MARION, Ind. (WISH) — A 60-year-old man died Thursday afternoon when his twin-engined plane crashed south of the city’s airport.
Jeffrey Barrett lived in Marion, according to a grandson, Gage Barrett. He said his grandfather had been fixing the aircraft and took it up for a test flight because he had been having issues with the engine and possibly the fuel gauge. Jeffrey Barrett was the only person on the plane, his grandson said.
The crash occurred about 2:20 p.m. between state roads 9 and 37 on State Road 22/U.S. 35, on the south side of the highway and south of one of the airport’s runway, said a news release from Grant County Sheriff Ed Beaty. The release said Jeffrey Barrett lived in Chesterfield.
Gage Barrett says he was one of the first people to the scene.
“It kind of hit me. My heart kind of knew what was going on. My brain didn’t want to accept what was reality,” said Barrett. “Right now I still kind of feel like he’s with me.”
Former volunteer firefighter Richard Kain said he was driving to work and witnessed the aftermath of the crash.
“There were several people that ran up to the plane. There was nothing you could do, it was too far gone to be able to do anything,” said Kain. “It’s just a tragedy that something happened and there was a loss of life. And you just feel for the people that are involved.”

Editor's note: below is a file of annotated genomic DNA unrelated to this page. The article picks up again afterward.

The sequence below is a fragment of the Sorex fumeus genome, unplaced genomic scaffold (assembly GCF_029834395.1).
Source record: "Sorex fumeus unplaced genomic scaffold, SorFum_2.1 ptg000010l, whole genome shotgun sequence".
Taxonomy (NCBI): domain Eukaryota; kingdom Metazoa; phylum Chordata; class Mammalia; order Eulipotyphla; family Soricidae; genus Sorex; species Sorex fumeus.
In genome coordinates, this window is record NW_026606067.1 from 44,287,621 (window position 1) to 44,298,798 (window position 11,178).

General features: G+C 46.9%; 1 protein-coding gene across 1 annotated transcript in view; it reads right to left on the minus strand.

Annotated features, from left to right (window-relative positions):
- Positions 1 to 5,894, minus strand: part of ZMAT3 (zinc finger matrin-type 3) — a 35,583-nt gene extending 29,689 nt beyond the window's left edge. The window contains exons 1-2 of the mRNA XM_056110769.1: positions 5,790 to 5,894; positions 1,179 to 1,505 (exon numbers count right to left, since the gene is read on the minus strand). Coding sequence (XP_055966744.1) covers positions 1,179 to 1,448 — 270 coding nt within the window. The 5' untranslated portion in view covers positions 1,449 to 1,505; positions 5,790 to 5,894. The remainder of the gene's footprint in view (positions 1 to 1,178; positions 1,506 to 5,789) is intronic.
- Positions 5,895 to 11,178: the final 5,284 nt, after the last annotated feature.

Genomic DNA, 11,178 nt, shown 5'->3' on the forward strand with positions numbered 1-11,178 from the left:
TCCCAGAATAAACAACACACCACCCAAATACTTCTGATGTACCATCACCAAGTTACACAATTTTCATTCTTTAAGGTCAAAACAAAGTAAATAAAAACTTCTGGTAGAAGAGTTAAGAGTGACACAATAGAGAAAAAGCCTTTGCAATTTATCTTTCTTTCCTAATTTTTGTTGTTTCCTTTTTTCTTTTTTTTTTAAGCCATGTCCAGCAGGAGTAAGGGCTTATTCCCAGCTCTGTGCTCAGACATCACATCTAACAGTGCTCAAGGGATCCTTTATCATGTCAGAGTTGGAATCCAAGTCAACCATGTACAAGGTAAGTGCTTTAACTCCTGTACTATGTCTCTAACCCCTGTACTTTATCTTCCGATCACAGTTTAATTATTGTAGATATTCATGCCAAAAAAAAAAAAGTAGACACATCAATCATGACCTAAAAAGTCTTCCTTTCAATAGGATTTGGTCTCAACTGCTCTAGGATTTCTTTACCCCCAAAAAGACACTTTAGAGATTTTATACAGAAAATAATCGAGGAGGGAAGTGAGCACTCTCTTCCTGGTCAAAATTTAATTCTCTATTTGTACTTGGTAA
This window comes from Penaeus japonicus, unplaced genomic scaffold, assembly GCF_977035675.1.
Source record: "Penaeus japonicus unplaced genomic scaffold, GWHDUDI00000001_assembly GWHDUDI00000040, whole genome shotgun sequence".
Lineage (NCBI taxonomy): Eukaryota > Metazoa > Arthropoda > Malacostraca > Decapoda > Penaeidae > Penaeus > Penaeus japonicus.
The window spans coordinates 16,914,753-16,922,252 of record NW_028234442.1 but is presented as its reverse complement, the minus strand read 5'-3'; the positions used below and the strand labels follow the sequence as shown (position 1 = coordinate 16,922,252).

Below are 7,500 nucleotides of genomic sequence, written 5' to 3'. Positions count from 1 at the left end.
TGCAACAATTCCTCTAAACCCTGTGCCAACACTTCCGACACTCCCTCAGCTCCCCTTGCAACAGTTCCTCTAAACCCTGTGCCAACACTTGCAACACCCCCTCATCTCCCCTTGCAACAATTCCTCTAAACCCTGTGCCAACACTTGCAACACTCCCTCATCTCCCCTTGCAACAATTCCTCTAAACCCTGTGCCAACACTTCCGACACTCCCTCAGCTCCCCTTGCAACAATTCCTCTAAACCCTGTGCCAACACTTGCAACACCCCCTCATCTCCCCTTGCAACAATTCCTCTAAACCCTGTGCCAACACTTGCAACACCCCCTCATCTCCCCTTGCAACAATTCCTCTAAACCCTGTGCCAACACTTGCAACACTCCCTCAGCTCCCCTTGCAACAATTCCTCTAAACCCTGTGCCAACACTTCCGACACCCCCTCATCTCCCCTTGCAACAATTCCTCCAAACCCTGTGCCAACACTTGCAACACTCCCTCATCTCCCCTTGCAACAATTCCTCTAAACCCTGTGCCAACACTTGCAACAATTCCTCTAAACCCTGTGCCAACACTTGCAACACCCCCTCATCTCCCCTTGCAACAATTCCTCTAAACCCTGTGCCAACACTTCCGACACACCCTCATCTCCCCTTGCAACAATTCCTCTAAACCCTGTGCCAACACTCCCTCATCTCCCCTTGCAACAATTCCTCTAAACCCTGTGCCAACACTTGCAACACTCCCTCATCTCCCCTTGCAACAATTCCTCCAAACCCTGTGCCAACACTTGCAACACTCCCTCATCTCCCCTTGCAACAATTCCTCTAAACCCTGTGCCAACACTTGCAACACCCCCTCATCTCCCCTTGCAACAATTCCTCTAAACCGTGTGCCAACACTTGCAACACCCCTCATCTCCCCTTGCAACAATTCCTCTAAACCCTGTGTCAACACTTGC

Gage Barrett described his grandfather as one of the “smartest, coolest people ever.” He said Jeffrey Barrett had retired from the United States Air Force and leaves behind a wife, four children, and five grandchildren.
After the crash Barrett said he searched his grandfather’s hangar and found several receipts for airplane parts. Those documents are now part of the National Transportation Safety Board’s investigation into exactly what caused the Piper PA-30, a twin-engine cabin monoplane, to crash.
“He always worked on his own planes. He always told me you know if he died in his aircraft he wanted to be the reason to die so he never let anyone work on his aircraft,” said Barrett.
Sheriff Beaty said State Road 22/U.S. 35 will be closed again Friday as the investigation continues.
Marion Fire Chief Geoff Williams confirmed the fatality to News 8 just before 3 p.m. The crash happened when the plane nosed-dived in a field.
Grant County Sheriff Ed Beaty said by email that officials with the Federal Aviation Administration also were heading to the crash.
The crash was the second in Grant County this year. On April 2, two Madison County firefighters were killed when their plane hit another at the Marion Municipal Airport.
In that case, an early report from the Federal Aviation Authorities indicated one was landing while another was taking off, and the pilots did not see each other.
The Marion airport does not have a control tower, and its traffic is controlled from Chicago.